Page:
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Helping Aging Parents

Your parents are aging

If it's been a while since you saw your aging parents, you may be shocked at how your mother's health status has changed in such a short time. Did you always have to shout so loud to be heard? Or you may be stuck by the realization that your dad is actually growing older.   

Was he always so grumpy and absent-minded? Whatever your situation, the holiday season is a time to broach that difficult topic of 'what happens next', and to start making plans for the future.

Questions about your parents future

The idea of this discussion alone may be enough to increase your blood pressure, but no one ever said that discussing your aging parents' future would be easy. Many of us are used to our parents asking the questions - "so what are you going to do with your life?" 

How many times have you heard that one? And yet now, as your parent's current or potential caregiver, it's up to you to start asking the difficult questions regarding your parents' medical, financial and housing plans and arrangements.

Aging is inevitable

So why is it so difficult for children of aging parents to discuss the future? Each situation is obviously different, but for some of us it may be the sudden reversal of roles that seems so strange, or the fact that we are now meddling in our parents' personal lives. 

There may also be a reluctance to admit that the inevitable has happened; our parents have aged and that means that we too will most likely grow old some day.

It's never too soon

Yes, it's a tough conversation to initiate, but remember that it's never too soon to discuss the future with your aging parent. Why? Because it's easier to make plans before a crisis, such as a fall or a stroke, catches everyone off guard. It's much better to have a plan in place early, rather than scrambling around at the last moment. Also, many issues such as arranging for long term care insurance or finding a place in a nursing home must be taken care of well in advance.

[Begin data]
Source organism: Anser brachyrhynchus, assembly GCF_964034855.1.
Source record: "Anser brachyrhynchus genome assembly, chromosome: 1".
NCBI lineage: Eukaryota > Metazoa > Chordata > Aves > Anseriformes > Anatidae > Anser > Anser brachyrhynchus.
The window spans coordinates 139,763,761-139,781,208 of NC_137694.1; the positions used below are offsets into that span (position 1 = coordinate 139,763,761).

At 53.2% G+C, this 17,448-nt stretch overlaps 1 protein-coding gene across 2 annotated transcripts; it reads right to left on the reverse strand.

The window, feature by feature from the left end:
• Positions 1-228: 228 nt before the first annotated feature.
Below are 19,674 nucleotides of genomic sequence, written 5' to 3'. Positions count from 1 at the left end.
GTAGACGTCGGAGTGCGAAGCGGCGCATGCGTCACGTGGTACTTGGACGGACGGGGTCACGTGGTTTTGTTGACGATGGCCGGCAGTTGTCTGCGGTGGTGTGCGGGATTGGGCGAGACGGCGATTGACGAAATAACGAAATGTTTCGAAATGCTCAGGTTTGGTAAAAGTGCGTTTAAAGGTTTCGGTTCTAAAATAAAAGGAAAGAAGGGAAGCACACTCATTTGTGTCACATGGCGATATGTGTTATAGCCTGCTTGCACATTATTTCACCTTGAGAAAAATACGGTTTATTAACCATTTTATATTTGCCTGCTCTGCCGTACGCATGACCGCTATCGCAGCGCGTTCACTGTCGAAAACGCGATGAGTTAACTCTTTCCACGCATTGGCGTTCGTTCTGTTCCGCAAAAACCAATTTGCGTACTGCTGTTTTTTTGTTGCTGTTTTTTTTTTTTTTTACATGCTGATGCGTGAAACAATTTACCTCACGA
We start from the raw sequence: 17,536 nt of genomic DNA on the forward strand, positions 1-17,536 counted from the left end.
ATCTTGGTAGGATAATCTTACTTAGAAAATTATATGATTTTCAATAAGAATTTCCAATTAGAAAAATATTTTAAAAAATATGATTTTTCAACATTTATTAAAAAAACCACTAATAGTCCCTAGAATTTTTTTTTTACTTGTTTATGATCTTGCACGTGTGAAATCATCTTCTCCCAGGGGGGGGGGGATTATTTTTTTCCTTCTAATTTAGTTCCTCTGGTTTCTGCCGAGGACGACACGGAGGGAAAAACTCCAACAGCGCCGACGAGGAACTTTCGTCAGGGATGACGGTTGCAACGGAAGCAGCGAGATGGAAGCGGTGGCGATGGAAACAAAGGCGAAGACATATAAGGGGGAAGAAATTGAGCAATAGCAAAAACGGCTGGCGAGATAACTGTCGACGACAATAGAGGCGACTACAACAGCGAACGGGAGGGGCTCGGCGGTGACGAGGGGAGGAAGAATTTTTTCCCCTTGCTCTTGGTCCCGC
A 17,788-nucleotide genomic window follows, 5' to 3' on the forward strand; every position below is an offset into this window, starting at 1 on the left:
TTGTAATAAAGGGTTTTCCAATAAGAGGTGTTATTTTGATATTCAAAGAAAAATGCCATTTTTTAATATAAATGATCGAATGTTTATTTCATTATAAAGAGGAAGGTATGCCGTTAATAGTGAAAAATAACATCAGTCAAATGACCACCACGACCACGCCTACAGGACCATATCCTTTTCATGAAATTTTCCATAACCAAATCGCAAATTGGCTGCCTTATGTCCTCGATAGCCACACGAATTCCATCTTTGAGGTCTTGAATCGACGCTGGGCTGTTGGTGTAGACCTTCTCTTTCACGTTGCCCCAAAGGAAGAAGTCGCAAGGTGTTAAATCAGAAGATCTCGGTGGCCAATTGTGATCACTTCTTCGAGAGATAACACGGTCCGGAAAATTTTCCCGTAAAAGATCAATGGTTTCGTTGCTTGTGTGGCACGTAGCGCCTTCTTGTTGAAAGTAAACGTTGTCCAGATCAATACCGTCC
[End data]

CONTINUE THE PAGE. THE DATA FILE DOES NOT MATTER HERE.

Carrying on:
So plan your approach and timing carefully and you may be pleasantly surprised. Chances are, if it's a subject on your mind, it is on your elder's mind too.

Listen to your parents

Although this looming conversation may feel like one of the hardest things you've ever had to do, don't let your elder sense that. While it's a good idea to plan the topics you'd like to cover, and the decisions and conclusions you'd like to reach, try not to make the conversation appear too prepared and scripted. After all, remember what this is meant to be - a conversation between two people. Be prepared to listen to what your parent has to say; she may have some pretty clear plans of her own already.

Here are some tips and pointers to help you try and make the conversation go smoothly:

  • Don't let your questions appear as though you are interrogating. If you are sensitive and show genuine interest and concern, chances are your loved one will open up to you.
  • Be supportive and empathetic, not judgmental. The last thing you want is to appear threatening and put her on the defense.
  • Ask open-ended questions, giving your parent the opportunity to share the circumstances in her life with you.
  • Be prepared to accept your parent's decisions and point of view, even if you find it hard to agree; remember, it's her life you are discussing.
  • Don't overwhelm your loved one with questions. It may take several discussions over a period of days to cover all the areas you feel are important. However, be sure to make a definite time for the next discussion or there is a danger that the subject is brushed back under the carpet.
  • This may be a good time to share your thoughts and plans for your own aging. Let your loved one feel that she's not alone in her concerns.

 

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